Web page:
Point of view, Vol. II. – December 2007
Author: Dr. Ferenc Vitéz
The Museum fellows visited David Beeri’s atelier
The visit of the studio of David Beeri was not only particularly relevant because at his permanent exhibition in the Mysticism Gallery located in Bethlen Street (where David and László Majoros, the leader of the exhibition, regularly provide guest artists an opportunity to introduce themselves), there was a sufficient interest for a greater knowledge and understanding of the secrets of his studio. Prospectively, the film portrait of David Beeri will be finished by Christmas by the ZDF German Television, which portrait will show us the human and artist life course of David Beeri, his family and the hardships of his artistic and human life, as well as will highlight the determining role of the belief in arts and Good in this portrayal. The documentary also reveals – as David emphasizes this fact himself on each occasion – that art and belief cannot be separated from each other.
The studio corner is now quiet, but in the silence of the order, there you can still find the trace of contest, in order that the light overcomes darkness – or according to the title of an article about his family and art published at the end of October “With belief and brush against chaos”
After all, David Beeri has been an artist since he turned to God and let Him control every deed of his, and this way he created the so called “spiritual painting”. (He had already been painting in 1979, but as he confessed, he first experienced the “moment of aghast” in 1984.)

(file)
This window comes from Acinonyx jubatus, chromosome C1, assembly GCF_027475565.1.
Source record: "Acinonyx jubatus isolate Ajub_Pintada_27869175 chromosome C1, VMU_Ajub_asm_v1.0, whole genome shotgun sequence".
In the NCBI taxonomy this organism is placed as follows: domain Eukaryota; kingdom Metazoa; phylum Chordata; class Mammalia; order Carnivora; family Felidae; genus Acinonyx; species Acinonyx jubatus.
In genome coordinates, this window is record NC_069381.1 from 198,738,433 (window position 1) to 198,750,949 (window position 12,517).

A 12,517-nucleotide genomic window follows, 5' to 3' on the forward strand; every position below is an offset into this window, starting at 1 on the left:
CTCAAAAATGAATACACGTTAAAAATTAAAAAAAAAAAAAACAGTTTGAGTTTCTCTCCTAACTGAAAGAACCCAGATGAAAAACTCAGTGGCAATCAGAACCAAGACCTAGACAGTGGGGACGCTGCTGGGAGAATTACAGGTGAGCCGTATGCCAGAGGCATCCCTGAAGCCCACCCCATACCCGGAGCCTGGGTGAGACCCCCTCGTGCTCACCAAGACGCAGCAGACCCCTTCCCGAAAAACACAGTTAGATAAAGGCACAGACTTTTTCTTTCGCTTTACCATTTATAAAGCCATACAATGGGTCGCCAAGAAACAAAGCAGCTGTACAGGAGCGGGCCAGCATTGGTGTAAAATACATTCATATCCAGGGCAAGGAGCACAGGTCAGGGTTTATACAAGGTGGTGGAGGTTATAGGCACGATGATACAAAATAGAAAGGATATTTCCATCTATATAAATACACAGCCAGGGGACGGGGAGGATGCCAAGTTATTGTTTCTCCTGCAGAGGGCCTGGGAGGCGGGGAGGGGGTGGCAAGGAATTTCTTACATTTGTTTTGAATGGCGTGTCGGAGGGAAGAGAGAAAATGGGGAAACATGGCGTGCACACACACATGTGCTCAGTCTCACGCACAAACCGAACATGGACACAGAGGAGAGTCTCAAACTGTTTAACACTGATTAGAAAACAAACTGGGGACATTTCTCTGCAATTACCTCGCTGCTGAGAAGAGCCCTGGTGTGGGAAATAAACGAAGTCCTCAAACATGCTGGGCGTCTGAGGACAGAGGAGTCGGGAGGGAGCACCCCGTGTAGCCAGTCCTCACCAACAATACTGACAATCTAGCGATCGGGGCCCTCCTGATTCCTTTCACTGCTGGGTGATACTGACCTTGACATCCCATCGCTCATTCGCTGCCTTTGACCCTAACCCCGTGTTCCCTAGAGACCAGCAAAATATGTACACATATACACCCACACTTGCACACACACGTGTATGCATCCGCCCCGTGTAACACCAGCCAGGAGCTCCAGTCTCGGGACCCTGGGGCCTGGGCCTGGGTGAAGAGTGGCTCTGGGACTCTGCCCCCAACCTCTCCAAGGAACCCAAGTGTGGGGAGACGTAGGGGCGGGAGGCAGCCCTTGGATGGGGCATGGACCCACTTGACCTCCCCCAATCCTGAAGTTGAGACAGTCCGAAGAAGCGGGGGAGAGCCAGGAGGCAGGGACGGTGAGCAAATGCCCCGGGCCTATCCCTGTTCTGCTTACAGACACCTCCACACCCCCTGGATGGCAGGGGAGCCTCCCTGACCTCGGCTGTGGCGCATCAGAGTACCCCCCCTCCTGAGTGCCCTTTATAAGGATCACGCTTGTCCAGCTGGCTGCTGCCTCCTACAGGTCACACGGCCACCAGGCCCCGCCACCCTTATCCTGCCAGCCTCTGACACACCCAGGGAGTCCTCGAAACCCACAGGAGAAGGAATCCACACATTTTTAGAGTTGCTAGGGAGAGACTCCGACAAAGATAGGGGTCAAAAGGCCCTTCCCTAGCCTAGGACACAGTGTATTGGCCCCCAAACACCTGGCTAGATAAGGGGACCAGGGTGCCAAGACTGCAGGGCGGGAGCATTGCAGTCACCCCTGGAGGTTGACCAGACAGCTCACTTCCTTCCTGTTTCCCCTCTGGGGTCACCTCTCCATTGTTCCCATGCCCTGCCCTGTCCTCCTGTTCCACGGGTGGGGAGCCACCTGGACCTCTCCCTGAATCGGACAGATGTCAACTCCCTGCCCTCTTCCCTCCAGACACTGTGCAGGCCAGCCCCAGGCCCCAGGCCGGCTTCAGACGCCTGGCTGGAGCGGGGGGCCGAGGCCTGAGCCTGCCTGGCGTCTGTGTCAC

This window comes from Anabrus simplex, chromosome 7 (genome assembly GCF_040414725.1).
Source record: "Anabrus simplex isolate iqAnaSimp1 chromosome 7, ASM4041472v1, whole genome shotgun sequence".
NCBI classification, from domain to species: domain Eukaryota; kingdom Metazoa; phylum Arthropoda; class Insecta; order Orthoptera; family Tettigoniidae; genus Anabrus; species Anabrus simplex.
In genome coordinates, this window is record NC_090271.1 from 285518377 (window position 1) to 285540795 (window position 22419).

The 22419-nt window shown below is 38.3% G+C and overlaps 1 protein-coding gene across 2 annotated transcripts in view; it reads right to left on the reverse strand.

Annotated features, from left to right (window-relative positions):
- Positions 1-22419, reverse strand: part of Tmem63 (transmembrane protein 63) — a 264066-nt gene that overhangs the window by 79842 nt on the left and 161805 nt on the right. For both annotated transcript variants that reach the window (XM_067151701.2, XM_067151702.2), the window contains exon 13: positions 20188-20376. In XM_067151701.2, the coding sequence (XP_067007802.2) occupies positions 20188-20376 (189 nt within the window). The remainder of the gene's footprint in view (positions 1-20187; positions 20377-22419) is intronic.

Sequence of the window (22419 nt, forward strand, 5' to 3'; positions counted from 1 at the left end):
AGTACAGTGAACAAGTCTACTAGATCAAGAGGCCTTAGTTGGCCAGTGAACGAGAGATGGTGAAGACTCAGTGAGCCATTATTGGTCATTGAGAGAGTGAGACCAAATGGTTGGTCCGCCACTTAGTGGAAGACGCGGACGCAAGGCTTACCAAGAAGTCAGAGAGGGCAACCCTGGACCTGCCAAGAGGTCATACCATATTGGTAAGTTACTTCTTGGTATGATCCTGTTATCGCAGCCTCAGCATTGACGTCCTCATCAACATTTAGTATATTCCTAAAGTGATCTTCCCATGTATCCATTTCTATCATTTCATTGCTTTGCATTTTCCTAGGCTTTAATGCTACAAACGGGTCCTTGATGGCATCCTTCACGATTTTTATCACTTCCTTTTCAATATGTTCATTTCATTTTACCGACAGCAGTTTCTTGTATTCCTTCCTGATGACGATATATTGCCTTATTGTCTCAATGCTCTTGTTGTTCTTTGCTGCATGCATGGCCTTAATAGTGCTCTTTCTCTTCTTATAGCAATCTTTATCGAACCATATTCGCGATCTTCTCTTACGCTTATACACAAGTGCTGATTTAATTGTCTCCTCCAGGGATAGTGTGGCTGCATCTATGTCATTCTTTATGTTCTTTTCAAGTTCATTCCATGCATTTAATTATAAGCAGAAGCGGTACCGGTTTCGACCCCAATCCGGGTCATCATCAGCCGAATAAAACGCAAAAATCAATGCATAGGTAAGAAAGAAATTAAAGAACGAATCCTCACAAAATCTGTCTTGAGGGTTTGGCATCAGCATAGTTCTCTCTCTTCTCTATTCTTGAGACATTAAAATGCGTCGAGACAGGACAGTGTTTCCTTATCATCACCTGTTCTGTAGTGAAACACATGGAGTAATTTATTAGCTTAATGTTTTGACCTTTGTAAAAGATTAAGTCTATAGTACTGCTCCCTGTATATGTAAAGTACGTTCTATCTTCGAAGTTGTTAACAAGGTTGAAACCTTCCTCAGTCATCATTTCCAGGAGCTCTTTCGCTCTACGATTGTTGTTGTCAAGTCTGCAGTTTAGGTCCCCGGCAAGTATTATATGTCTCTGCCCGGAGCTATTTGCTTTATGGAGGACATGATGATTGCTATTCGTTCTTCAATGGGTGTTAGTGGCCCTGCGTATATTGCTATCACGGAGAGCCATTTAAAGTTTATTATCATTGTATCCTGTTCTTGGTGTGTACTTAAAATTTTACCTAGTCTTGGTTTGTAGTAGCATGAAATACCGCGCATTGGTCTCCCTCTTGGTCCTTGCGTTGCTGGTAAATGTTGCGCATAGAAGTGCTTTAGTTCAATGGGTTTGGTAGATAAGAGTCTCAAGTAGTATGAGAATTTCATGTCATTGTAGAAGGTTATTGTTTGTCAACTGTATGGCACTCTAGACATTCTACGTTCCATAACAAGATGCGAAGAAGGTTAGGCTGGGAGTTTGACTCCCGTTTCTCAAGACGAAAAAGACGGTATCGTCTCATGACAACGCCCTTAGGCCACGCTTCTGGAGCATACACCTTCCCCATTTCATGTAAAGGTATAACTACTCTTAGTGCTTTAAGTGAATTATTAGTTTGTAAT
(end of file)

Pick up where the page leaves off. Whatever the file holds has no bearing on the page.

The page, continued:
It is also outstanding that such special attention is paid to the musical education of all the eight children (Lídia, Jonatán, Péter, Debóra, Benjamin, Barnabás, Sarolta, Dániel, Szilvia) in the family (Marta, David’s wife, who is incidentally a teacher, has the biggest role in this) and with the exception of the youngest Lídia, who is a pre-schooler, all of them are honours students. (The children regularly appear in front of an audience – there is no exhibition of Beeri or any other art-exhibitions lead by him without at least two or three Beeri offspring playing their musical instruments or sing, her voice being the instrument of the eldest daughter. Among the musical instruments they play we can find the violin, the cello, the alto violin, the trumpet, and the flute as well.)
Having been born in Nyírbéltek, having started his life from the other small village of Nyírség, called Nyírmihálydi, then having learnt to play the violin in a music school, followed by the years spent with industrial work in Budapest and working as a tailor in Debrecen, just right at the age of thirty he started to organise his own independent exhibitions in 1988 (with the help of the János Mata circle, Medgyessy studio and the teaching of masters of arts); however, his origin, talent, and the political oppression of the 80’s, made his artistic and social life impossible to pursue. In 1987 David and his family moved to West-Germany where they lived in refugee camps, but at the same time he was influenced by the western artistic orientation approach.
Comparing the Hungarian and foreign experience, hearing the calling of God stronger and stronger, he better committed himself to the spiritual painting.
He emphasizes this divine experience, which, in fact, provides David Beeri with an artistic program. According to the writer, Ágoston Székelyhidi, being a monograph who probably knows the artistic path the best, the motives of Beeri appear in the spiritual world rather than in the material world. That is why the “time” of his paintings gets outside the measurable time and we can also add that the paintings do not document the concrete events, but the state of the spirit wishes to be concretized. The still on-going creation of the world is to be sensed in a way that man is recreated in every moment in the ancient unit, searching for their own place in the light.